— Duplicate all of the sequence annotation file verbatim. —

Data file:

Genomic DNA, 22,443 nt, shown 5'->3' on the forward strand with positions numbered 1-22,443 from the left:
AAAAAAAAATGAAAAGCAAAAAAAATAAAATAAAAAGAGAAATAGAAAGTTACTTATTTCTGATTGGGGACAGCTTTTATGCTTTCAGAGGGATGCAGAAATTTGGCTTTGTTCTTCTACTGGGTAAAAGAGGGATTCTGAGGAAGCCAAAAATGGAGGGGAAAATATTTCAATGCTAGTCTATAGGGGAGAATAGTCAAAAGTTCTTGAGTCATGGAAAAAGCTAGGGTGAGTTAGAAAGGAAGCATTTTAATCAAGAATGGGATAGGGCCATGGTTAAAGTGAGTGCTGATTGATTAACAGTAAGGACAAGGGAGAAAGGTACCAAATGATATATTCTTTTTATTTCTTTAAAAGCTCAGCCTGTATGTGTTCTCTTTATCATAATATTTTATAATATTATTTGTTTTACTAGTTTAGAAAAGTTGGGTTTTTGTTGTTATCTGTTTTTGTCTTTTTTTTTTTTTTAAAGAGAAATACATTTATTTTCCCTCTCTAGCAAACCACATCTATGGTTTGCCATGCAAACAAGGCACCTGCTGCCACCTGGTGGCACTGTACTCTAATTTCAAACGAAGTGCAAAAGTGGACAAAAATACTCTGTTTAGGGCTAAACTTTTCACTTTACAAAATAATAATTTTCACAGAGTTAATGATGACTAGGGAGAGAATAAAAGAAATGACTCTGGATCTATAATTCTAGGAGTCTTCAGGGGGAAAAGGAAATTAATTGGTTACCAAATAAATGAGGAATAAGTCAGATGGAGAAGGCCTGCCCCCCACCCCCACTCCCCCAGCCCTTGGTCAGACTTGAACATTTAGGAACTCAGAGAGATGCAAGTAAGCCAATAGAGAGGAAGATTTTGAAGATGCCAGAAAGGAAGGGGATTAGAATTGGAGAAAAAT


Genomic DNA, 22,443 nt, shown 5'->3' on the forward strand with positions numbered 1-22,443 from the left:
AAAAAAAAATGAAAAGCAAAAAAAATAAAATAAAAAGAGAAATAGAAAGTTACTTATTTCTGATTGGGGACAGCTTTTATGCTTTCAGAGGGATGCAGAAATTTGGCTTTGTTCTTCTACTGGGTAAAAGAGGGATTCTGAGGAAGCCAAAAATGGAGGGGAAAATATTTCAATGCTAGTCTATAGGGGAGAATAGTCAAAAGTTCTTGAGTCATGGAAAAAGCTAGGGTGAGTTAGAAAGGAAGCATTTTAATCAAGAATGGGATAGGGCCATGGTTAAAGTGAGTGCTGATTGATTAACAGTAAGGACAAGGGAGAAAGGTACCAAATGATATATTCTTTTTATTTCTTTAAAAGCTCAGCCTGTATGTGTTCTCTTTATCATAATATTTTATAATATTATTTGTTTTACTAGTTTAGAAAAGTTGGGTTTTTGTTGTTATCTGTTTTTGTCTTTTTTTTTTTTTTAAAGAGAAATACATTTATTTTCCCTCTCTAGCAAACCACATCTATGGTTTGCCATGCAAACAAGGCACCTGCTGCCACCTGGTGGCACTGTACTCTAATTTCAAACGAAGTGCAAAAGTGGACAAAAATACTCTGTTTAGGGCTAAACTTTTCACTTTACAAAATAATAATTTTCACAGAGTTAATGATGACTAGGGAGAGAATAAAAGAAATGACTCTGGATCTATAATTCTAGGAGTCTTCAGGGGGAAAAGGAAATTAATTGGTTACCAAATAAATGAGGAATAAGTCAGATGGAGAAGGCCTGCCCCCCACCCCCACTCCCCCAGCCCTTGGTCAGACTTGAACATTTAGGAACTCAGAGAGATGCAAGTAAGCCAATAGAGAGGAAGATTTTGAAGATGCCAGAAAGGAAGGGGATTAGAATTGGAGAAAAAT